[Feature Focus] BASEline Assessment
[Feature Focus] BASEline Assessment
Edmentum, partnered with BASE Education, offers social-emotional learning (SEL) curriculum and assessment in one platform. Rooted in mental health and wellness principles to support the whole learner, SEL helps students regulate emotions and behaviors, develop relationship skills and social awareness, and practice critical decision-making to plan for their futures. Edmentum’s BASE Education SEL curriculum and assessment are backed by clinical research that has shown them to be evidence-based and effective in improving school connectedness. In this blog post, we will unpack the BASEline assessment to understand what it is and how and why we assess SEL.
What Is BASEline?
BASEline assessment is a self-report tool in the style of a survey that 6th to 12th grade students take when beginning their BASE Education journey. Self-report tools like BASEline assessment are common in the field of psychological inventories and are frequently used for SEL. The goal is to measure student perceptions or values, and there is no “correct” answer. In the case of BASEline, students are reflecting how they feel about themselves and their perceptions of connectedness, engagement, and behavior.
The assessment takes about 15 minutes to complete and consists of 25 questions. Students will automatically be prompted to complete the survey every three months for a quick status update, first at the beginning of the school year to help determine which courses students should take. Administering the BASEline assessment periodically throughout the academic year allows schools to gather multiple data points for each student so that growth can be measured over time.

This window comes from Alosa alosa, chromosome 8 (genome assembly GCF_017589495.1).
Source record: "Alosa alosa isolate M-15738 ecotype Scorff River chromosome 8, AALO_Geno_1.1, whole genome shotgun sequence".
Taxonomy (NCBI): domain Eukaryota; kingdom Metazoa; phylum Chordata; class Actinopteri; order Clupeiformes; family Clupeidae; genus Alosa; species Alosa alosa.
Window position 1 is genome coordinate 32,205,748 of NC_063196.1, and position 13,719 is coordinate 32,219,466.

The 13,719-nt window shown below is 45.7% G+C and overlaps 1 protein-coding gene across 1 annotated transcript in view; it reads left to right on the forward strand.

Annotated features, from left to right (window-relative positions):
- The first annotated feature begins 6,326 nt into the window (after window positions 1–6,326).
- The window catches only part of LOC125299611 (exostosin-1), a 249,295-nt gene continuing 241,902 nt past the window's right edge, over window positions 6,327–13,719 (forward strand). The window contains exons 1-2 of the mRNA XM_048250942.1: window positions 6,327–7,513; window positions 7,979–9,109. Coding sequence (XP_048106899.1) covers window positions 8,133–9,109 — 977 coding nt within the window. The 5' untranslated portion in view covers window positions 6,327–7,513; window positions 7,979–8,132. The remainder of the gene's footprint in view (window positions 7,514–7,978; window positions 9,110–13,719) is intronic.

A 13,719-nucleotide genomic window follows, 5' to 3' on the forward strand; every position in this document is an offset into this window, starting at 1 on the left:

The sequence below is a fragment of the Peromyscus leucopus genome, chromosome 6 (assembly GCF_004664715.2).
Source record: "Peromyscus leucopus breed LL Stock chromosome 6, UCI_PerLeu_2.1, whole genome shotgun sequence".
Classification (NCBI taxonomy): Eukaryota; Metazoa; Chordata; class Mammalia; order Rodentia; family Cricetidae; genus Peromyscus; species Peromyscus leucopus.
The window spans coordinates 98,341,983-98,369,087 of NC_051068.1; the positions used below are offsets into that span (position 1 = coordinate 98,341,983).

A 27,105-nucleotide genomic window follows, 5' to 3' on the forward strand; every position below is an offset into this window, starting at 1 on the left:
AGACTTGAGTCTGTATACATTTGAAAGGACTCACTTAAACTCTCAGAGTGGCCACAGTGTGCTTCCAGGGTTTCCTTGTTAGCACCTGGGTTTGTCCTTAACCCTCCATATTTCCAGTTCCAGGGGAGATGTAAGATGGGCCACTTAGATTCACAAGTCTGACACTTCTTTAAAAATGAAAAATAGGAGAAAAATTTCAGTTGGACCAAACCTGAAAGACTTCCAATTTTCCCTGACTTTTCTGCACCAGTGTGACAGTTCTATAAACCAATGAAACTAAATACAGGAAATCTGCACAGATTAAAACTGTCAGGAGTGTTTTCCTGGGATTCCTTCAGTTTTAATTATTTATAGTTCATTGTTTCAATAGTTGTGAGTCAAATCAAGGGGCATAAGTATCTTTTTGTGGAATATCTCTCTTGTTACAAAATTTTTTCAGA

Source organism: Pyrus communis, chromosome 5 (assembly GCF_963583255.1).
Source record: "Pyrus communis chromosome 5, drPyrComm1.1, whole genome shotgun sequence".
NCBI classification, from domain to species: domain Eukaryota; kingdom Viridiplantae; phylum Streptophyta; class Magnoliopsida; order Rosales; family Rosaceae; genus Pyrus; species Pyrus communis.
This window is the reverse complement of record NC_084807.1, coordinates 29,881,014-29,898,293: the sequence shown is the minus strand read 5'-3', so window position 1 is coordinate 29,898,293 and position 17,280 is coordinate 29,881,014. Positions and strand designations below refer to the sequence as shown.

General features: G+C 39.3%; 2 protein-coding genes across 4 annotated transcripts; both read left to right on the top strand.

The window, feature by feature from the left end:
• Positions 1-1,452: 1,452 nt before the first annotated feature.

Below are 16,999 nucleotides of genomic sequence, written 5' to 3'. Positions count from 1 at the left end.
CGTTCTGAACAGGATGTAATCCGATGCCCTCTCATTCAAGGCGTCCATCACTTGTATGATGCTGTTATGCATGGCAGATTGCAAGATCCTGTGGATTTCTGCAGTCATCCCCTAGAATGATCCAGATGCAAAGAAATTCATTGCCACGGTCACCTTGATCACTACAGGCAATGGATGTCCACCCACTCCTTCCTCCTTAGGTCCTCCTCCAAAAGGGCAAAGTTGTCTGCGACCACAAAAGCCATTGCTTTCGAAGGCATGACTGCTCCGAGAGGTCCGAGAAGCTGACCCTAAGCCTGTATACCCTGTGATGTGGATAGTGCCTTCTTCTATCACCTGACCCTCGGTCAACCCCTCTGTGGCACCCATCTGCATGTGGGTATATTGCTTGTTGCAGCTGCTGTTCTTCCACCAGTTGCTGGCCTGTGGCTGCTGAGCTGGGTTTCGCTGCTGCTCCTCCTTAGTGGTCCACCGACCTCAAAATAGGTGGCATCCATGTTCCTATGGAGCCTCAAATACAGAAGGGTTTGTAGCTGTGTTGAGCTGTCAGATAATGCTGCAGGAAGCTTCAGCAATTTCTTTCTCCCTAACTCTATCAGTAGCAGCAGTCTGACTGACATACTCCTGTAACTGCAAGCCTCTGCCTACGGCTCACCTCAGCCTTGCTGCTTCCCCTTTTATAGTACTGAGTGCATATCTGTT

Upon completion of the assessment, educators receive immediate student results to answer: “What’s next in each student’s SEL journey?” BASEline can be used as an effective preassessment to benchmark and track SEL progress over time, efficiently providing data to educators that can be used to implement recommended course assignments.
BASEline Domains Reflect CASEL Competencies
Together, BASEline and BASE Education 6–12 courses are the perfect pair to propel SEL development and ultimately support whole-learner success academically and socially. Let’s take a closer look at the assessed domains and view how BASEline can give you a greater view of your school community’s mental health by individualizing SEL for each student.
The CASEL 5 competencies reflect areas of skills that, when cultivated through effective SEL programming, help students develop healthy identities, manage emotions and achieve personal and collective goals, feel and show empathy for others, establish and maintain supportive relationships, and make responsible and caring decisions. The five competencies are self-awareness, self-management, social awareness, relationship skills, and responsible decision making.
BASEline was created to measure SEL growth and reliably assesses students' strengths and needs in three domains of reporting—behavioral infractions, engagement, and protective factors—reflective of the CASEL competencies. Protective factors like internal perception of self and external connected relationships serve to support future success.
BASEline’s questions are structured to measure all five of CASEL’s main competency groups, and many questions assess multiple CASEL competencies. By asking questions reflective of these skill sets, BASEline uses the domains to assess a student's level of perceived strengths and resources in the area. Scores can then be matched to courses that allow for targeted skill building aimed at improving student outcome.